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American Heart Association: Warning Signs of a Heart Attack

Some heart attacks are sudden and intense — the "movie heart attack," where no one doubts what's happening. But most heart attacks start slowly, with mild pain or discomfort. Often people affected aren't sure what's wrong and wait too long before getting help. Here are signs that can mean a heart attack is happening:

— Chest discomfort. Most heart attacks involve discomfort in the center of the chest that lasts more than a few minutes, or that goes away and comes back. It can feel like uncomfortable pressure, squeezing, fullness or pain.

— Discomfort in other areas of the upper body. Symptoms can include pain or discomfort in one or both arms, the back, neck, jaw or stomach.

— Shortness of breath with or without chest discomfort.

— Other signs may include breaking out in a cold sweat, nausea or lightheadedness.

As with men, women's most common heart attack symptom is chest pain or discomfort. But women are somewhat more likely than men to experience some of the other common symptoms, particularly shortness of breath, nausea/vomiting, and back or jaw pain.

Learn the signs, but remember this: Even if you're not sure it's a heart attack, have it checked out (tell a doctor about your symptoms). Minutes matter! Fast action can save lives — maybe your own. Don't wait more than five minutes to call 911 or your emergency response number.

STATISTICS:

— This year an estimated 785,000 Americans will have a new coronary attack and about 470,000 will have a recurrent attack.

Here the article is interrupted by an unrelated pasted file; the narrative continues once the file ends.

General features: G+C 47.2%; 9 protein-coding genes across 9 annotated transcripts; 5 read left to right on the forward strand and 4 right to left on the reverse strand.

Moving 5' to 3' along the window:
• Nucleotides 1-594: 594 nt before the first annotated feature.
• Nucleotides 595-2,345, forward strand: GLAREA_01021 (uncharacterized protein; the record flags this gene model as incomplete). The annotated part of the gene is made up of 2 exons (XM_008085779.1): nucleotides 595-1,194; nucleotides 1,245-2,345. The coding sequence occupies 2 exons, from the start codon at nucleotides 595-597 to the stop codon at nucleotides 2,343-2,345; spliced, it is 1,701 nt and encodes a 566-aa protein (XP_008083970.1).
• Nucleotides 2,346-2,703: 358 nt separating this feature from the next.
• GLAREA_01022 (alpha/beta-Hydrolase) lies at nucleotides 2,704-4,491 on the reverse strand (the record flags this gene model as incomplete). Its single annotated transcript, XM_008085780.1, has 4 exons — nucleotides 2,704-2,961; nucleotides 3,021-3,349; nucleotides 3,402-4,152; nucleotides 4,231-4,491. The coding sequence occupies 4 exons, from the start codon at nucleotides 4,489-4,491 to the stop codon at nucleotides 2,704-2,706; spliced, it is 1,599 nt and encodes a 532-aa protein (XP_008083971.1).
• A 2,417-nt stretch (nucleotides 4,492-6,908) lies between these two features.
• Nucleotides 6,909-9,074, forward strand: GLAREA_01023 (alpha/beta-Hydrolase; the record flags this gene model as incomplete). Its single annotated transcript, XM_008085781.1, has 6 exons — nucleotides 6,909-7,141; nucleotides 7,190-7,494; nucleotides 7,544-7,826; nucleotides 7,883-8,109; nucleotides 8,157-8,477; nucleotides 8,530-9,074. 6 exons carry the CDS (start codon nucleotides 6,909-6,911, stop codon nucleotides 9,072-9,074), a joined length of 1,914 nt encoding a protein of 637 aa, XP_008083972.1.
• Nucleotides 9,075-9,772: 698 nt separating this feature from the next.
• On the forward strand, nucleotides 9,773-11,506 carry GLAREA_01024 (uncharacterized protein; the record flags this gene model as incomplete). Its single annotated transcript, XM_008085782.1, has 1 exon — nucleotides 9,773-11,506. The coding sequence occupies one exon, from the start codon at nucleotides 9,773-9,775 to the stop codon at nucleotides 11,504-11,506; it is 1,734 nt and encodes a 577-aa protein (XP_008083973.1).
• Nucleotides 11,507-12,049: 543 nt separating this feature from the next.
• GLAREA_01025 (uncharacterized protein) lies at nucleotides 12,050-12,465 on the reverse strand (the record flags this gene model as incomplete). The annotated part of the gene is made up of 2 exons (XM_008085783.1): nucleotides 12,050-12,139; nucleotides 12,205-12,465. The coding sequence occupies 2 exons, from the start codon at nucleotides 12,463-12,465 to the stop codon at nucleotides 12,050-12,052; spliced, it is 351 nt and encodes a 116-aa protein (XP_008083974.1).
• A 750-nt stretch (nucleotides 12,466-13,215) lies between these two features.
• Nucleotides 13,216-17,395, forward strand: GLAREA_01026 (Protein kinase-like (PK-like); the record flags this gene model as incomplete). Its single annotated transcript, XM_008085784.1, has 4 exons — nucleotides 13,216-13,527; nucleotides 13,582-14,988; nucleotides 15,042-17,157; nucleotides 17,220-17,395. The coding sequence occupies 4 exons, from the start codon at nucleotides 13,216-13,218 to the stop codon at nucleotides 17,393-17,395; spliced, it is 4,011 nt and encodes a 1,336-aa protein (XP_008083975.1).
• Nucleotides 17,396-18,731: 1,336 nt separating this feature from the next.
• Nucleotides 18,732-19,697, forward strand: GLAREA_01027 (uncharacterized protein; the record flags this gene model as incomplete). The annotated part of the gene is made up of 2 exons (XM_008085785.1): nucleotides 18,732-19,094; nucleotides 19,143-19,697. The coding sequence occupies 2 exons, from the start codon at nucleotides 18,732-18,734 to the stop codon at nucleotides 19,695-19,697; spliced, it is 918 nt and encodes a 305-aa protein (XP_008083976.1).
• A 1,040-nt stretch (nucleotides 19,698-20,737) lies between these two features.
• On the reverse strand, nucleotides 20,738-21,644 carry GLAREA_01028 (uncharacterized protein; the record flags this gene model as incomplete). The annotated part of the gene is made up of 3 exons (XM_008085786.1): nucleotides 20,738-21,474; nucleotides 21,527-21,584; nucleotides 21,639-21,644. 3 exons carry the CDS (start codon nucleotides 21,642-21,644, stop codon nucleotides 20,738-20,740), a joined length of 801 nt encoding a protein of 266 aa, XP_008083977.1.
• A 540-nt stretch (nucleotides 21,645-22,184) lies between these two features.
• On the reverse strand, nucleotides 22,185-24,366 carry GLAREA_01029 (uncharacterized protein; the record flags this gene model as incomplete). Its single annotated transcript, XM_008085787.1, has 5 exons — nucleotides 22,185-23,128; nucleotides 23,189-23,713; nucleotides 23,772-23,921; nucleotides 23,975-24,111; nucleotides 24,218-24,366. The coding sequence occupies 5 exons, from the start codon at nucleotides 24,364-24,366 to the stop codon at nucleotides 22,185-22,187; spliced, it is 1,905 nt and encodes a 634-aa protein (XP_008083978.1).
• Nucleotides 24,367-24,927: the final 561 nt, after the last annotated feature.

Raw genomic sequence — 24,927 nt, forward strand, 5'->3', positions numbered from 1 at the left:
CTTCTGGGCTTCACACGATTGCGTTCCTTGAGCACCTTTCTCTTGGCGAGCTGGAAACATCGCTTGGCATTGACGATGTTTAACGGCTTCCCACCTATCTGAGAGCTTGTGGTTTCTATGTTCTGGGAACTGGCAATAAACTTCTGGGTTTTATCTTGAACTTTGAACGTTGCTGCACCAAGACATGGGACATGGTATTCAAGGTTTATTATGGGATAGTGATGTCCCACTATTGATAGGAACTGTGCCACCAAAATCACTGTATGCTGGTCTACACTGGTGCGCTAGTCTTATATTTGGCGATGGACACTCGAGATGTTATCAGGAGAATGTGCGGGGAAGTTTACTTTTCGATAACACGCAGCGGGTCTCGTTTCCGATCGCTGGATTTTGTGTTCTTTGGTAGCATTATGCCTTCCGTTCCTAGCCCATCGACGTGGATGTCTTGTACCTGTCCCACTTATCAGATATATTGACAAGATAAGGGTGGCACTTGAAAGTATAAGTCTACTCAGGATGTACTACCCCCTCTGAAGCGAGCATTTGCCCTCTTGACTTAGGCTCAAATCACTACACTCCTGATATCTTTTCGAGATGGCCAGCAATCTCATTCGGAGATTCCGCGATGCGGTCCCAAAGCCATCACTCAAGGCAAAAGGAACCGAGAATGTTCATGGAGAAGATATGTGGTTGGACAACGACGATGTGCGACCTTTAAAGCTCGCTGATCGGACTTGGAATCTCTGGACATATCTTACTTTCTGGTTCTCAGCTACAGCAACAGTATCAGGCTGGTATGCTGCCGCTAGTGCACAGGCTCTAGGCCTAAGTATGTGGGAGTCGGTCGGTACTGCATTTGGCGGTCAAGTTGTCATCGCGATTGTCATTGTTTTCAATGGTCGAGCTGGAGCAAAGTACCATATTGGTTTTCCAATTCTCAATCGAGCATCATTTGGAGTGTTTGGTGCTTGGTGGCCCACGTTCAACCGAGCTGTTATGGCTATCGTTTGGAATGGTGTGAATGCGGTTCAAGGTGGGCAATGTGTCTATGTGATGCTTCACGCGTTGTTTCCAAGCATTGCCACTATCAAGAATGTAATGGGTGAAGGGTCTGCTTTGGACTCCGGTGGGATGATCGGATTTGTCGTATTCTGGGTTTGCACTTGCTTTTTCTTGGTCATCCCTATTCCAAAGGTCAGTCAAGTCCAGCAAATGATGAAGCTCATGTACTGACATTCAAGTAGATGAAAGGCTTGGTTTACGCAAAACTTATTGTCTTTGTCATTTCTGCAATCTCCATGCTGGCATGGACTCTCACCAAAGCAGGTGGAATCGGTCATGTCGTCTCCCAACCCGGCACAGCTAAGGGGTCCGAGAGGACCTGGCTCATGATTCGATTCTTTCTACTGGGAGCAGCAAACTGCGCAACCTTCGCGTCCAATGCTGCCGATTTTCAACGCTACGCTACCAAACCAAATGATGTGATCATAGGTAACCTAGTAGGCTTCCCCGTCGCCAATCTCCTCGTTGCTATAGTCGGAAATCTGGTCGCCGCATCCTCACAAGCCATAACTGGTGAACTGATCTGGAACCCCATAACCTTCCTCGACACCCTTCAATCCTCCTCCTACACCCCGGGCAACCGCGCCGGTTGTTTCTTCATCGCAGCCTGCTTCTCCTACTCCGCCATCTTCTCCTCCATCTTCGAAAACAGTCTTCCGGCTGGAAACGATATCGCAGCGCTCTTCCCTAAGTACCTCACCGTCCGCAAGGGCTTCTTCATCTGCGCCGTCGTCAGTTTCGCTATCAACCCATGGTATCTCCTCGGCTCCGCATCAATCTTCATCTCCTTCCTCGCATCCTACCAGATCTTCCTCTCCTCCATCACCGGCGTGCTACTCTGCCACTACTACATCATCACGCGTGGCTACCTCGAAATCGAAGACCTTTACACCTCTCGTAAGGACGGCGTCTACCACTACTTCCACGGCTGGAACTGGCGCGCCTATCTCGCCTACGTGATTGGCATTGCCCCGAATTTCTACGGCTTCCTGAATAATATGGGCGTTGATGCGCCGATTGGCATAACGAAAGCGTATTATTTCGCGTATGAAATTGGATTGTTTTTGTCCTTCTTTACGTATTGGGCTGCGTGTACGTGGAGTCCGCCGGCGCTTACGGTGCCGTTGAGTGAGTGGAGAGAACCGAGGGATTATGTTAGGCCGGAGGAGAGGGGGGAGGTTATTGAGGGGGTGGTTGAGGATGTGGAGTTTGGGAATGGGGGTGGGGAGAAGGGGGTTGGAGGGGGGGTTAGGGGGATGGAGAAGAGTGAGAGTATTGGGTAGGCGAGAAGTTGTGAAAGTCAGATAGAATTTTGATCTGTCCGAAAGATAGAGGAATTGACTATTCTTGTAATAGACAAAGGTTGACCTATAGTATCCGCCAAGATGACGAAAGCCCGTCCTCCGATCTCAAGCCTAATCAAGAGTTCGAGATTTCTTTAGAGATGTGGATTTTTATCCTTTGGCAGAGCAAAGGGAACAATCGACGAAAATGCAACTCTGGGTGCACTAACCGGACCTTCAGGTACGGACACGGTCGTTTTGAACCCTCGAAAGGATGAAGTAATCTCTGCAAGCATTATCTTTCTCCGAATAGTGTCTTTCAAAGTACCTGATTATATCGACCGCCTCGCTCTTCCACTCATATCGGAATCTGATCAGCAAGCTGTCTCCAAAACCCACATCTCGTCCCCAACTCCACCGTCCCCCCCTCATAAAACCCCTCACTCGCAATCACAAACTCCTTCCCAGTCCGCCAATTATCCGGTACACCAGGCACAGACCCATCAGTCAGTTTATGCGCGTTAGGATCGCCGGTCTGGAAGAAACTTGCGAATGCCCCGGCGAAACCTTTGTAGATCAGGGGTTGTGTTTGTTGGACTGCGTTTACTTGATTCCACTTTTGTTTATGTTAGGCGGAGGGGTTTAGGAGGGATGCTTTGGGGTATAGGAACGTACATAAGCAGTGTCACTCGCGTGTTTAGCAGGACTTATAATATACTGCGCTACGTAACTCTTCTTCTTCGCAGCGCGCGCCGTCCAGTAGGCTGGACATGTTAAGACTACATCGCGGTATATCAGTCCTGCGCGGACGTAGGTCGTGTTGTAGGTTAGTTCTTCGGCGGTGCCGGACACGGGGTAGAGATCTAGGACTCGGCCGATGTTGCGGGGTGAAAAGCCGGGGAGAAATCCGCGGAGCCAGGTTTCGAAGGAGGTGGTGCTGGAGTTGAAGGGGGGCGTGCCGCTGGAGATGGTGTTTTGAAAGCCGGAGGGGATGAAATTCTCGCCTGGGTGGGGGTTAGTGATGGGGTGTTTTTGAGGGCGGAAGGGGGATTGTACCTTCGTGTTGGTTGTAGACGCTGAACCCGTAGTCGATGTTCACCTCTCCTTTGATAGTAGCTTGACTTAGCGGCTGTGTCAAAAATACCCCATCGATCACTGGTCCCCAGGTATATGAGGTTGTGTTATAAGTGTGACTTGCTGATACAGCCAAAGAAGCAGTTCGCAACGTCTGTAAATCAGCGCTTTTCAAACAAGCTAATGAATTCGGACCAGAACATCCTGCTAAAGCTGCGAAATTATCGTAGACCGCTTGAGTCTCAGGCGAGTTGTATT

— It is estimated that an additional 195,000 silent heart attacks occur each year.

— The estimated annual incidence of heart attack (myocardial infarction,MI) is 610,000 new attacks and 325,000 recurrent attacks annually.

— The average age of a person having a first heart attack is 64.5 for men and 70.3 for women.

— Approximately 34 percent of the people who experience a coronary attack in a given year will die of it, and 15 percent who experience a heart attack will die of it.

— Approximately every 34 seconds, an American will have a heart attack.

The median survival time (in years) after a first heart attack is:

— At 60 to 69 years of age, data not available for men and 7.4 for women.

— At 70 to 79 years of age, 7.4 for men and 10.4 for women.

— At 80 years of age, 2.0 for men and 6.4 for women.

Click here to learn more from the American Heart Association.